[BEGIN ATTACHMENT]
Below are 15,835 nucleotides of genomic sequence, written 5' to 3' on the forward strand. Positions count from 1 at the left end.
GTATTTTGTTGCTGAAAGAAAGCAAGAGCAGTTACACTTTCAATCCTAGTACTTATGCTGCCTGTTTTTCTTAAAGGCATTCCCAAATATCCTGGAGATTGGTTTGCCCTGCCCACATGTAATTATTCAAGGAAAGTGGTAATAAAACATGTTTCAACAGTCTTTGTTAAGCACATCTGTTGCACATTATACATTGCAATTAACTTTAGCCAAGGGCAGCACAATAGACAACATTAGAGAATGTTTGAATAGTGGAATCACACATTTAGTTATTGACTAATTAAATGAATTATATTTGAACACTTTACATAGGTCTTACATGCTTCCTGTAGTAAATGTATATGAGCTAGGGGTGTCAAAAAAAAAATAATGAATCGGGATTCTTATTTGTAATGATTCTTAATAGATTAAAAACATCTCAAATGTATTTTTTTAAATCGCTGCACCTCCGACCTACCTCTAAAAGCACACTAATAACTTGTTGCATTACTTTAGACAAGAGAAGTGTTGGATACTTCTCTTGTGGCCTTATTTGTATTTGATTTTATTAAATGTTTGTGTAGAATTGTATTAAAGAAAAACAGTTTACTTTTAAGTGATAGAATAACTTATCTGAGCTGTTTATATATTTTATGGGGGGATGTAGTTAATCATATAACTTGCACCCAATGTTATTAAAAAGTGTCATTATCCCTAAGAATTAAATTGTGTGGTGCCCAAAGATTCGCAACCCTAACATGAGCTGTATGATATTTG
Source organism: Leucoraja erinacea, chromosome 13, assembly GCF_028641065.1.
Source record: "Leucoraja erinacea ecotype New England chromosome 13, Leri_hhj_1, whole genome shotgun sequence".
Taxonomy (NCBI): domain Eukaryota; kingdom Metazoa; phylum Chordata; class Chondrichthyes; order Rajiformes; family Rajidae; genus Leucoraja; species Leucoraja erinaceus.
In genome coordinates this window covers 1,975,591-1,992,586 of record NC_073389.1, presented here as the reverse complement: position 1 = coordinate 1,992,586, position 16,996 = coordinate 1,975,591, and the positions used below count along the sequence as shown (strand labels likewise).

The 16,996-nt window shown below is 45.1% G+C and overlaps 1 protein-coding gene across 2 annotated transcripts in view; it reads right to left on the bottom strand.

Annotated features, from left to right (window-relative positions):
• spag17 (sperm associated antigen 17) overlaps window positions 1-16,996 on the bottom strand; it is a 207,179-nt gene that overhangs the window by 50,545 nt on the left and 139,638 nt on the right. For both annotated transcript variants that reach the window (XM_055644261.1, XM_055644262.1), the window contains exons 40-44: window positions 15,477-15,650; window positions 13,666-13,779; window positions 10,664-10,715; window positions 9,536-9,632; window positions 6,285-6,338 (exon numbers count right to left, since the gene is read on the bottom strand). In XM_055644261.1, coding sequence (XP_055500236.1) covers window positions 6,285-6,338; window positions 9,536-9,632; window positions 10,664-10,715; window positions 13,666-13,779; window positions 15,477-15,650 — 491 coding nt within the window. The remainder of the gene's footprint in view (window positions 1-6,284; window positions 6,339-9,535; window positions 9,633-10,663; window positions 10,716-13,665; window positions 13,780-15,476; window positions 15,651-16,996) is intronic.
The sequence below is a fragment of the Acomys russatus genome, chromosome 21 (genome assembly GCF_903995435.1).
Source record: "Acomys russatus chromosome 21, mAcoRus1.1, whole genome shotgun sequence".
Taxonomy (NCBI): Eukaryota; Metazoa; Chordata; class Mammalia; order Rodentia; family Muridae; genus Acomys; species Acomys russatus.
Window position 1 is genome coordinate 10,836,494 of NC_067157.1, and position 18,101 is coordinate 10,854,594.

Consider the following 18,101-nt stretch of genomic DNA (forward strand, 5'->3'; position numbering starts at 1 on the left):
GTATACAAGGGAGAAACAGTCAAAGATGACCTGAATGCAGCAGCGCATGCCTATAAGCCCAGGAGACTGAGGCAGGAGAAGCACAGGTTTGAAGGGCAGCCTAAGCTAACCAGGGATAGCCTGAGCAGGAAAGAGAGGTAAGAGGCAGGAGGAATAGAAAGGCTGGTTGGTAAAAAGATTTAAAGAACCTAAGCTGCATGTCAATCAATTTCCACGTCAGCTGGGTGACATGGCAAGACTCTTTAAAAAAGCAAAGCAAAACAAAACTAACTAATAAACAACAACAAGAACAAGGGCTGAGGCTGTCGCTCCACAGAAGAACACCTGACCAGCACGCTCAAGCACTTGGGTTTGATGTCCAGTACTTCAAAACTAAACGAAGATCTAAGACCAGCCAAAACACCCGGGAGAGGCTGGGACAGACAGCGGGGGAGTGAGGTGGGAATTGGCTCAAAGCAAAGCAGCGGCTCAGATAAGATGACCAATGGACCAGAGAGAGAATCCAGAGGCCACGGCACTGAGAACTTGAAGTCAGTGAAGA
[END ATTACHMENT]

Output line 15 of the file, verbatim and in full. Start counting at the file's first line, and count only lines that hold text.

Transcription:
GTATACAAGGGAGAAACAGTCAAAGATGACCTGAATGCAGCAGCGCATGCCTATAAGCCCAGGAGACTGAGGCAGGAGAAGCACAGGTTTGAAGGGCAGCCTAAGCTAACCAGGGATAGCCTGAGCAGGAAAGAGAGGTAAGAGGCAGGAGGAATAGAAAGGCTGGTTGGTAAAAAGATTTAAAGAACCTAAGCTGCATGTCAATCAATTTCCACGTCAGCTGGGTGACATGGCAAGACTCTTTAAAAAAGCAAAGCAAAACAAAACTAACTAATAAACAACAACAAGAACAAGGGCTGAGGCTGTCGCTCCACAGAAGAACACCTGACCAGCACGCTCAAGCACTTGGGTTTGATGTCCAGTACTTCAAAACTAAACGAAGATCTAAGACCAGCCAAAACACCCGGGAGAGGCTGGGACAGACAGCGGGGGAGTGAGGTGGGAATTGGCTCAAAGCAAAGCAGCGGCTCAGATAAGATGACCAATGGACCAGAGAGAGAATCCAGAGGCCACGGCACTGAGAACTTGAAGTCAGTGAAGA